“The Japanese retain confidence (78%) in US President Barack Obama to do the right thing regarding world affairs,” the survey reads.

Question:

 Over the years you have made several comments about directional changes and have alluded to the idea that a crossroads is coming in that we will either enter another Dark Age or we will see the light towards greater liberty and freedom. More recently, you mentioned the year 2032 as a critical year in this regard.

 

In addition, you have mentioned that Trump winning the election would postpone the inevitable chaos, but that HRC winning would speed it along.

 

In terms of the distal effects of the November election on 2032, does either Trump or Clinton winning increase the likelihood of entering a Dark Age over something more hopeful? Should we be attempting to kick the can down the road or should we get it over with?

 

Answer:

Hillary is just corrupt and rotten to the core. She represents everything that is wrong with our political economy. Politicians no longer care about the people. Every election promises “change” in some variation.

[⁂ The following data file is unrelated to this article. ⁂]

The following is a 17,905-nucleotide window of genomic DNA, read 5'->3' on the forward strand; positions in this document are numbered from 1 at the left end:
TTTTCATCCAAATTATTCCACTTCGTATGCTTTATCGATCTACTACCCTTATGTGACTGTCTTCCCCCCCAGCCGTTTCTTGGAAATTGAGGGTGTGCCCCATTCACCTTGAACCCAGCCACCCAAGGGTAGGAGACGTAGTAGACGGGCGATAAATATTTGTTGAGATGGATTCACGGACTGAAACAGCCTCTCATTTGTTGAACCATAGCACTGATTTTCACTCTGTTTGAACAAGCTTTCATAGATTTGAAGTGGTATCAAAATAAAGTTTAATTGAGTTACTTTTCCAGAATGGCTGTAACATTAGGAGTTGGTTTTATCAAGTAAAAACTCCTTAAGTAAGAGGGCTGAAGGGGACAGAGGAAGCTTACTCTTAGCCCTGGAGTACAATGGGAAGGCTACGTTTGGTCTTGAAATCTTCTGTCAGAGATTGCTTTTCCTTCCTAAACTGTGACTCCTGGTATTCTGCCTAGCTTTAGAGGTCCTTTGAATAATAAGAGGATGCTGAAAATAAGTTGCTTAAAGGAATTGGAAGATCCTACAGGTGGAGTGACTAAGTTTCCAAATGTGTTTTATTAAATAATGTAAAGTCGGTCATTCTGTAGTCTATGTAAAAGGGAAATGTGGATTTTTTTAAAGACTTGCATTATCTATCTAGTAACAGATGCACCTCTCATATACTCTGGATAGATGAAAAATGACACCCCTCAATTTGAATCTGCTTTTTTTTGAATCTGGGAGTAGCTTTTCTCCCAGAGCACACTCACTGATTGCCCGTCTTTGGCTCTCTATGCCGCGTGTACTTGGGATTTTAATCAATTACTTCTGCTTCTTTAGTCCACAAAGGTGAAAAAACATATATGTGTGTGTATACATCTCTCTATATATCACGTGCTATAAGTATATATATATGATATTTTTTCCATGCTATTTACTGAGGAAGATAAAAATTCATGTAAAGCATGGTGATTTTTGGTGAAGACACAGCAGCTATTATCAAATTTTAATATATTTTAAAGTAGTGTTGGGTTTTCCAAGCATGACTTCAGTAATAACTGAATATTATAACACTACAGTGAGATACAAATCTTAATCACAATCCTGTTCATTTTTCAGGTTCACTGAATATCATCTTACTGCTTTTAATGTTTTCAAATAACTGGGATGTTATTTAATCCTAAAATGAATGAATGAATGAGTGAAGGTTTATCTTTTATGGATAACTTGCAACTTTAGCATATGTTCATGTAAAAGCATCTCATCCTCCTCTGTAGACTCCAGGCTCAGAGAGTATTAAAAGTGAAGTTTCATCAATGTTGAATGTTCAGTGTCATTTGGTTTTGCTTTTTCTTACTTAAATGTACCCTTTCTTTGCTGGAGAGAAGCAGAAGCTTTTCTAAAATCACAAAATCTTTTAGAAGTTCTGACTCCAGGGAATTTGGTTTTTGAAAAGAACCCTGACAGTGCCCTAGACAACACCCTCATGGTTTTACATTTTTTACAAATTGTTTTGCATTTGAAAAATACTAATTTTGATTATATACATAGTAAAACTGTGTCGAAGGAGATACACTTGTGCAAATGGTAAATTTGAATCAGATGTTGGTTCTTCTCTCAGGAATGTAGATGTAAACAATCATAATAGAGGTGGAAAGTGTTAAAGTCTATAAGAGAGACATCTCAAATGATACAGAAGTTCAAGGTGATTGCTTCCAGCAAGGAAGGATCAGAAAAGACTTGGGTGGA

obama-change-we-can-believe-in

That is admitting something is broken, but it always comes down to the same thing – it’s just about them.

twain-mark-if-voting-made-any-difference-they-would-not-let-us-do-it

Indeed, it was Mark Twain who put it best during the last century: “If voting made any difference, they wouldn’t let us do it.” We must understand that this has been an age old battle between the rulers and the people. In Athens where Democracy was born, they constantly fought to seize power back and even made Pericles stand trial. Government has always sought to bribe the people creating a welfare state. The Romans knew that the way to power was to promise everything but give them bread and circuses (sport games) and they could maintain power. It was Decimus I?nius Iuven?lis, commonly known as Juvenal, who was a Roman poet active in the late 1st and early 2nd century AD that wrote that phrase:

… Already long ago, from when we sold our vote to no man, the People have abdicated our duties; for the People who once upon a time handed out military command, high civil office, legions — everything, now restrains itself and anxiously hopes for just two things: bread and circuses